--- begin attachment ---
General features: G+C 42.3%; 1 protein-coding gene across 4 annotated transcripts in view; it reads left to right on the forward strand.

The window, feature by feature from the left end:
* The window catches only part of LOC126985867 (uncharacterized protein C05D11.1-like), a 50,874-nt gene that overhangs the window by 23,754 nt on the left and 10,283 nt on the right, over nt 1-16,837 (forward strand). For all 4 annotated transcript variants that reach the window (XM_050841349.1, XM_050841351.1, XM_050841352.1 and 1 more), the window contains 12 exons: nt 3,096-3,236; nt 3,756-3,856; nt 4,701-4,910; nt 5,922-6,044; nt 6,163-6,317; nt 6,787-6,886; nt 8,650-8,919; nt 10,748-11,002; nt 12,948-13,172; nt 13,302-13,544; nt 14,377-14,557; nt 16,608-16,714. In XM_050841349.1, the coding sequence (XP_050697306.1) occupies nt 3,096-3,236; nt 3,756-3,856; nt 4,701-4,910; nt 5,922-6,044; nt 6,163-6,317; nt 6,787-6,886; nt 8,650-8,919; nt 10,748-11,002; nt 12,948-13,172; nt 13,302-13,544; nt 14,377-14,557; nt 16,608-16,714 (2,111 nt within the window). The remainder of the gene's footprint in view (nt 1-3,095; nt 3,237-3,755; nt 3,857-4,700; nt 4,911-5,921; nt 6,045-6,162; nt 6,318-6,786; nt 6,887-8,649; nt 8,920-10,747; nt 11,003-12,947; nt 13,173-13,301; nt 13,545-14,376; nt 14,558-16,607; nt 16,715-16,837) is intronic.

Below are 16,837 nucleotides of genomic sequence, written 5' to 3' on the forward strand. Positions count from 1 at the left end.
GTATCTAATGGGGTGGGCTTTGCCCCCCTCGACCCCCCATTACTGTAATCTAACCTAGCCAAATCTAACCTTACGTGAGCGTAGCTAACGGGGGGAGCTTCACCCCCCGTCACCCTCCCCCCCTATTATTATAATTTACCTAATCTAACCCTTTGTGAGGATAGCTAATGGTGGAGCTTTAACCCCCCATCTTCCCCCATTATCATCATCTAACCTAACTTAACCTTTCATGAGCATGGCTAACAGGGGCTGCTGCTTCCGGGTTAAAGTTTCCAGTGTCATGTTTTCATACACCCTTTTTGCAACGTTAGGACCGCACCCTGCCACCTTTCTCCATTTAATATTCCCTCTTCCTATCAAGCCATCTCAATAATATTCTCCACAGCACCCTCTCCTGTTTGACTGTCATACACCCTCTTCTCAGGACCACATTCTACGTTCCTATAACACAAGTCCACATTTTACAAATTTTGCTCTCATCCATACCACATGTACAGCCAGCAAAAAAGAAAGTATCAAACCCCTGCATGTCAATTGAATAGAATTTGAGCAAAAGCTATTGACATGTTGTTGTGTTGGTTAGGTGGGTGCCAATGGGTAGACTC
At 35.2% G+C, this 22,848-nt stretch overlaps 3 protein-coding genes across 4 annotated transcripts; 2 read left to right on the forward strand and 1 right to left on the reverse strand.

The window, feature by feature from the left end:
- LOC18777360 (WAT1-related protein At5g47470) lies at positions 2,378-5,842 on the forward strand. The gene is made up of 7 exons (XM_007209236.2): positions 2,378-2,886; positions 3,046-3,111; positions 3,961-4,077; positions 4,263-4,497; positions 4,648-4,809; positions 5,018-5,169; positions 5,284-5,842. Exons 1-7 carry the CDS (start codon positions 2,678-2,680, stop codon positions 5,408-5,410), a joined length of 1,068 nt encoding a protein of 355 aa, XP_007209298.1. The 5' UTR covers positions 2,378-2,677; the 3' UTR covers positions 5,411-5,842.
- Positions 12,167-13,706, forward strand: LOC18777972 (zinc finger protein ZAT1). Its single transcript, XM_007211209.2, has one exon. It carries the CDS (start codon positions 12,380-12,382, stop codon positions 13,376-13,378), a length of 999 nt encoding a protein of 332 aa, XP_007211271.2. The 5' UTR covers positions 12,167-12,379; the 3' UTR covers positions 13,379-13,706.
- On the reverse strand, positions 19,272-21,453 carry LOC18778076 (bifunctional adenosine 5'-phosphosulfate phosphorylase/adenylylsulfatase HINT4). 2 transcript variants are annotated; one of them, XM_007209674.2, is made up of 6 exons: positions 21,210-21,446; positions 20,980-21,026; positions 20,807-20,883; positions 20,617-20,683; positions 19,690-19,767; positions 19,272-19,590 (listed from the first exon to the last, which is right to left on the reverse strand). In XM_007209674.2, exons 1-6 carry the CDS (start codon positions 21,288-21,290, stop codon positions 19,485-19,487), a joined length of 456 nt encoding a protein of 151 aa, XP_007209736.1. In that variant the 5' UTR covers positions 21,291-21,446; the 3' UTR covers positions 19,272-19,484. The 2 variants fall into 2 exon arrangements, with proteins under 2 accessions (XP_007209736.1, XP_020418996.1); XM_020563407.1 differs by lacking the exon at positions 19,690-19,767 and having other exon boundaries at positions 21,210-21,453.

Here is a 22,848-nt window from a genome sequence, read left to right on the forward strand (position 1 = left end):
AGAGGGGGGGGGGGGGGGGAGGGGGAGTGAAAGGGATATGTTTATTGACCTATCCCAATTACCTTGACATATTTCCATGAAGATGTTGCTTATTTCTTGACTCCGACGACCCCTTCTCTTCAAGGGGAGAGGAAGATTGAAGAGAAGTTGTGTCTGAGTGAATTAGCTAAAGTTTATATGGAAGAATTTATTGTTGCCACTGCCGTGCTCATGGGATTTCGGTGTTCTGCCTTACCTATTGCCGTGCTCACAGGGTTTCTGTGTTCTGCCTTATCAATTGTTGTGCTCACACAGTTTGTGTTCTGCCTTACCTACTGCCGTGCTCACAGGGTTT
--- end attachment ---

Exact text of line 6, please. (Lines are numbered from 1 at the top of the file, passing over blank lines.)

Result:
At 35.2% G+C, this 22,848-nt stretch overlaps 3 protein-coding genes across 4 annotated transcripts; 2 read left to right on the forward strand and 1 right to left on the reverse strand.